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Description of the LabVIEW Interface

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The LabVIEW library communicates to the CS8C controller through Ethernet protocol.  Communication is initialized using the “Connect to robot” VI.  Once communication is initialized, the handle for the CS8C is made available so other VIs can use it to send commands to the controller.  The front panel for an example VI is shown below.  A wide range of commands from the VAL3 programming language has been implemented in the LabVIEW library, and others can be easily added.  A partial listing of commands is given at the end of this article.  DSM is happy to help with new commands, as needed.  The motion of the robot can be controlled in concert with GUI input and data acquisition and data processing, allowing advanced trajectory planning in which the motion of the robot is contingent on prior measurements and user input.

VIs Included in the Stäubli LabVIEW Integration Library

  • Connect to robot
  • Disconnect from robot
  • Robot Power Control
  • Edit Tools Dialog
  • Check if Cartesian Move is Possible
  • Get Cartesian Position
  • Get Robot Joint Position
  • Move to Load Sample Position
  • Protected Move
  • Reset Motion
  • Set Cartesian Position
  • Set Joint Position
  • Set Robot Speed
  • Stop Current Motion
  • Wait until Move Completed

The library includes these VI’s, as well as sample programs that show how the subVI’s are used. The VI’s were originally used to implement a control system that coordinates the motion of a TX60 with another axis of position control from a third party and data acquisition.  By leveraging the wide variety of features native to LabVIEW, the entire motion control system was controllable by a single host PC.  In this application, multiple different types of motion control systems, from different companies, using different protocols, were all controllable from a single program.

Robots in Automation and Research

Industrial robots such as the Stäubli TX60 increasingly find roles outside traditional industrial automation.  The same attributes that make them suitable for industrial assembly (repeatability, speed, reliability) are attractive for scientific applications, but the supervisory schemes can be very different for these different applications.  In an industrial environment, a sequence of motions is typically loaded onto the robot controller, with outside interface perhaps from a PLC.  R&D scientists and engineers are more likely to implement supervision from a PC, with flexible routines written in high-level programming languages.  Adapting the robot interface so scientists can program it like other lab control and data acquisition hardware promotes the use of industrial robots in these non-traditional applications.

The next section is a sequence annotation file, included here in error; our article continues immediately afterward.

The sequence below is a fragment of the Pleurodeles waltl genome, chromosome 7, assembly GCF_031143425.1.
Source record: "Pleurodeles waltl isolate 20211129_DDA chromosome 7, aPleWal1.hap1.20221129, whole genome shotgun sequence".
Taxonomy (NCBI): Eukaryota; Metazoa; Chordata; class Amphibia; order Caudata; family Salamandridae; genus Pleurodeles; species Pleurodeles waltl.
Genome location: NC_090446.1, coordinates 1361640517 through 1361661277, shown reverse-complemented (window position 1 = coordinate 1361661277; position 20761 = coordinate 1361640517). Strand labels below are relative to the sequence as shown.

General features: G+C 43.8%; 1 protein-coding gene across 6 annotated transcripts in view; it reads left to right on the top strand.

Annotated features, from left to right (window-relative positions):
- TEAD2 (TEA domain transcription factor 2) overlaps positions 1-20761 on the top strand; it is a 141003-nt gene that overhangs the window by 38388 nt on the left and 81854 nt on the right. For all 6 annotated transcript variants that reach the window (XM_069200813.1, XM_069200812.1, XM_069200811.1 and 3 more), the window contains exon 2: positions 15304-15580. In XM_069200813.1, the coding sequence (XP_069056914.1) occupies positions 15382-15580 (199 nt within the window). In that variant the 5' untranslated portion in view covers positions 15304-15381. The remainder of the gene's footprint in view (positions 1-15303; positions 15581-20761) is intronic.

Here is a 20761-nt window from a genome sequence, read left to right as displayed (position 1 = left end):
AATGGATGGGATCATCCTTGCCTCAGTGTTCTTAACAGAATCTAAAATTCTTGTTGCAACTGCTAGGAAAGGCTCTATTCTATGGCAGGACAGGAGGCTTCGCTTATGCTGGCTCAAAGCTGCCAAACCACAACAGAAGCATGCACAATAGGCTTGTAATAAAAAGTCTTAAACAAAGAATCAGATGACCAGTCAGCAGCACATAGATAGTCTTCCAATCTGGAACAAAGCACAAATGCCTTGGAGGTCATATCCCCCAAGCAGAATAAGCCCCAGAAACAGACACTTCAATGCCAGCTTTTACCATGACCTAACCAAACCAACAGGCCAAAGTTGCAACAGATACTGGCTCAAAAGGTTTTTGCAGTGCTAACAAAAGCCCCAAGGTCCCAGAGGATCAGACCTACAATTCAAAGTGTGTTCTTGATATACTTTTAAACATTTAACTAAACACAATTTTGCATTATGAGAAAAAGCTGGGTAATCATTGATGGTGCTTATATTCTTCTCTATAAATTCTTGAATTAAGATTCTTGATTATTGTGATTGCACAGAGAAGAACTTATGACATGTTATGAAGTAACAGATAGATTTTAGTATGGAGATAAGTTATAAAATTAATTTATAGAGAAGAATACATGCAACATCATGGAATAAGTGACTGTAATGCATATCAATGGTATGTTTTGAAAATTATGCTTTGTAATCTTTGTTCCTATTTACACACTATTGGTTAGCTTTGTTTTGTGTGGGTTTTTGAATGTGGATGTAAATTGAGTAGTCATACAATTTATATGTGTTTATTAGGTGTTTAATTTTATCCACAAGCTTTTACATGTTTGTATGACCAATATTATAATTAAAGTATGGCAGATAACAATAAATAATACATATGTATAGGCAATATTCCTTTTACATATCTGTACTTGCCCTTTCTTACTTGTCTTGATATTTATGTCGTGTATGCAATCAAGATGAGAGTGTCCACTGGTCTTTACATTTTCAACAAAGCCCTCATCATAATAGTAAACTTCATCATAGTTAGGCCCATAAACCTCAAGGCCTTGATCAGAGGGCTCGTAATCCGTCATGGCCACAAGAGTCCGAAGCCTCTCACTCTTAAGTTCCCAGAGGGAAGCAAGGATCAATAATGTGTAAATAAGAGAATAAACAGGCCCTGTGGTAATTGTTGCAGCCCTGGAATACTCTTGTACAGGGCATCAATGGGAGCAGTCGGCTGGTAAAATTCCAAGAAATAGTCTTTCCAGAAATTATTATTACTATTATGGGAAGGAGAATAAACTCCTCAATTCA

An Example Scientific Application of an Industrial Robot

   Traditional Custom Goniometer (L) and TX60 Adapted for Use in Materials Characterization (R)

Traditional Custom Goniometer (L) and TX60 Adapted for Use in Materials Characterization (R)

In the US, one of the roles of the National Institutes of Standards and Technology (NIST) is to characterize the properties of specialized materials and develop test methods for them.  NIST’s Sensor Science Division has facilities for measuring reflectance and scattering of optical materials while illuminating them with specialized light sources at tightly controlled angles of incidence.  In the past, samples were positioned with custom goniometric instruments built specifically for this purpose.  Recently, researchers have begun to adapt industrial robots to this task.  The images below show optical samples being held by a traditional custom goniometer and a Stäubli TX60 robot with a specialized sample holder.

Adaptation of the TX60 for Control with LabVIEW Interface

Dynamic Structures and Materials (DSM) developed the robotic goniometer for NIST using a Stäubli TX60 robot with CS8C controller and the “calibrated arm” option.  In addition to the mechanical and electrical integration tasks such as the design of end-of-arm tooling and integration with a safety circuit, this deliverable required software integration.  The end user wanted to be able to control the robot directly from the LabVIEW programming environment.  This allows a single program running on a host PC to simultaneously take input from the operator through a GUI, plan and coordinate the sequence of moves for the robot and other positioners used in the system, and log data from instruments at specified points in the motion sequence.  LabVIEW contains high level functions that can be used for data analysis, as well as specialized functionality such as EPICS integration.  The freedom to command the robot from a PC running LabVIEW increases the flexibility for high level control and opens programming to a wide range of developers who are fluent in this graphical programming language.


Contact DSM to Purchase

DSM is interested in working with scientists and engineers on new applications that can use the Stäubli LabVIEW Integration library.  DSM has a Certified LabVIEW Developer on staff for programming support, or the library can be licensed separately, with documentation of the interface and how to use the library.  

DSM is a Certified LabVIEW Associate Developer (CLAD) and a NI Alliance Member with a focus on motion control.